Like most men, I’m terrified of Pinterest.
It’s not the salivating dessert shots or daunting DIY crafts that creep me out – it’s the fact that I just don’t belong. The general consensus amongst guys is that we aren’t welcome on Pinterest. It’s the digital equivalent of a “NO BOYS ALLOWED” pillow fort. The site has always been heavily skewed towards female users (who make up about 80% of the community) largely because of how much design and fashion content it contains. As a result, going on Pinterest feels a bit like reading your girlfriend’s Cosmo. Secretly enjoyable, yes, but something you’d never tell your buddies about.
Not that any of this has been a problem for the social media juggernaut. In just two years, Pinterest has exploded in popularity, growing from 1.2 million users to over 17 million. They could quite easily stick with their predominantly female user base and do just fine.
As a marketer, I was incredibly curious. As a guy, I was totally perplexed. What made this thing so great?
It became my Rosetta Stone. I needed to understand it. I may not USE the platform, but I sure as hell wanted to know what made it so effective – especially when you consider the design influence that Pinterest has had on so many other websites. Over the last 6 months, their viscerally satisfying thumbnail layout has spread like wildfire. Big players like eBay and news outlets like The National Post have redesigned their pages to mimic the scroll-n-scan style that Pinterest has now made famous. It seems as though the World Wide Web is in agreement: this is how you organize content online.
To crack this thing, I would need to go undercover. The opportunity came a few days ago, when I watched a female friend peruse the site. Creepy? Yes. Highly informative? Double yes. Anywho, being the annoying marketer that I am, I began peppering her with questions about user interface and sharing functionality. She didn’t care about any of that.
“I just like browsing through it and getting new ideas.”
She didn’t even sign into a profile or use customized pinboards. Scanning the home page and its simple sub sections turned up more than enough table settings and sugar cookie recipes. One of the featured images on her screen was a simple homemade jewelry idea: bracelets wrapped in old scarves.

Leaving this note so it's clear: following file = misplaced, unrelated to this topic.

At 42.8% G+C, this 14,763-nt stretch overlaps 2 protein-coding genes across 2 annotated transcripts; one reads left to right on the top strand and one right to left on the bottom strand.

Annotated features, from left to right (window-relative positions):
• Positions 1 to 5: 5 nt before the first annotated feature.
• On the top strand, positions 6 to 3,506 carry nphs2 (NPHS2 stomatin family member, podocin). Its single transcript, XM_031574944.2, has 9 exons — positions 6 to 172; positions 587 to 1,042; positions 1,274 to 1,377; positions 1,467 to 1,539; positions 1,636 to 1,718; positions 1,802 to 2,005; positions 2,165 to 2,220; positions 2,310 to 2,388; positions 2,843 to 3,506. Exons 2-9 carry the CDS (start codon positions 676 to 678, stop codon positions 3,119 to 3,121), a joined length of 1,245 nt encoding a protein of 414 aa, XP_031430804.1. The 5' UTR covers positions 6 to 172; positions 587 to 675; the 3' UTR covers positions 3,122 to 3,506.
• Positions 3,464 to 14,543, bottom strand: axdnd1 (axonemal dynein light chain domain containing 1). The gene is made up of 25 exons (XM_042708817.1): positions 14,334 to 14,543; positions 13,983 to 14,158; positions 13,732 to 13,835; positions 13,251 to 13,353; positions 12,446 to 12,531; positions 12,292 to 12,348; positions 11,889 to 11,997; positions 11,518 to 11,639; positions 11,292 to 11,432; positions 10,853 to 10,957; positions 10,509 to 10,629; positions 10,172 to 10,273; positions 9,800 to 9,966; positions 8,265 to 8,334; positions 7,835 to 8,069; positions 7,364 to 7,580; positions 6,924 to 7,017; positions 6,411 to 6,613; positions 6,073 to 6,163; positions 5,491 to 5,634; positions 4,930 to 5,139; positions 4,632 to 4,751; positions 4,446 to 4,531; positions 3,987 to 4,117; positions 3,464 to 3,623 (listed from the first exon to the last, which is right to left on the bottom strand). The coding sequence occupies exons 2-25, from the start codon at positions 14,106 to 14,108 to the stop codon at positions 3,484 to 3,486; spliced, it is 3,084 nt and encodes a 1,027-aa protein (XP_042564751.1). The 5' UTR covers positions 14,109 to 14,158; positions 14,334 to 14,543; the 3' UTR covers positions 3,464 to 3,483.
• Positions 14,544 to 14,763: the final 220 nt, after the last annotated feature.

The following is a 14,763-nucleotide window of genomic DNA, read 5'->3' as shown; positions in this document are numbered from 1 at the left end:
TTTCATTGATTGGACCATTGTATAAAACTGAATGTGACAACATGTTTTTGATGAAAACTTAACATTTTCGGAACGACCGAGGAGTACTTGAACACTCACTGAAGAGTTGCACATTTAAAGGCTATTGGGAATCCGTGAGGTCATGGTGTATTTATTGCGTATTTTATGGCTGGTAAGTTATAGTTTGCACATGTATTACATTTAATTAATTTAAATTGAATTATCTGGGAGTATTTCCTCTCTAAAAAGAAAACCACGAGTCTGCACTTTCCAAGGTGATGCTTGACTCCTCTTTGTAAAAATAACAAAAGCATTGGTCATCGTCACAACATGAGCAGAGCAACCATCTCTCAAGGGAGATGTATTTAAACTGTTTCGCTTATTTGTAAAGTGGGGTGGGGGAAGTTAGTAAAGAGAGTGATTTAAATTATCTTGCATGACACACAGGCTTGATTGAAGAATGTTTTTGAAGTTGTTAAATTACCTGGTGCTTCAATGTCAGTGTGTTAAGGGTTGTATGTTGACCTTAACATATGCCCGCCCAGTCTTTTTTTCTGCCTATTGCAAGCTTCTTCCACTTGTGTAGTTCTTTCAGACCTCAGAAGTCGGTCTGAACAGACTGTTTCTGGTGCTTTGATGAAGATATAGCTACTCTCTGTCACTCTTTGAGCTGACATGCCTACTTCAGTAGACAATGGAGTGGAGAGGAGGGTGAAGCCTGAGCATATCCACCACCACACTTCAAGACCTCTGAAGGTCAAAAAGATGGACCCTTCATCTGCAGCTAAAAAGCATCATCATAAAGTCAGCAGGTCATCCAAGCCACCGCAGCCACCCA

“See? That’s a great idea. Maybe I could do that. Cool. And then I keep scrolling…”
She went in, grabbed a few ideas, and got out. Pinterest’s bite-sized chunks of inspiration act as a perfect snack for today’s impatient surfer. The rapid-fire content teases your imagination for a few moments and then lets you move on. While a fashion blog could easily turn that bracelet project into a 2-page post complete with instructions, comments, and maybe a video, Pinterest chooses to abide by the less-is-more mentality. They assume you’d prefer the cliff notes version – a strong bet in today’s saturated media landscape.
Those little injections of visual and mental stimulation are the key to what makes Pinterest so, well, interesting. You never have a chance to get bored. Users have the opportunity to dive deeper down whatever rabbit hole they’re interested in, but in the meantime there’s always another piece of content lined up and ready to go. Keep it simple, keep it fun, and most importantly, keep it quick; that seemed to be the guiding principle Pinterest followed to become one of the world’s favourite websites.
It’s only a matter of time before us guys figure it out.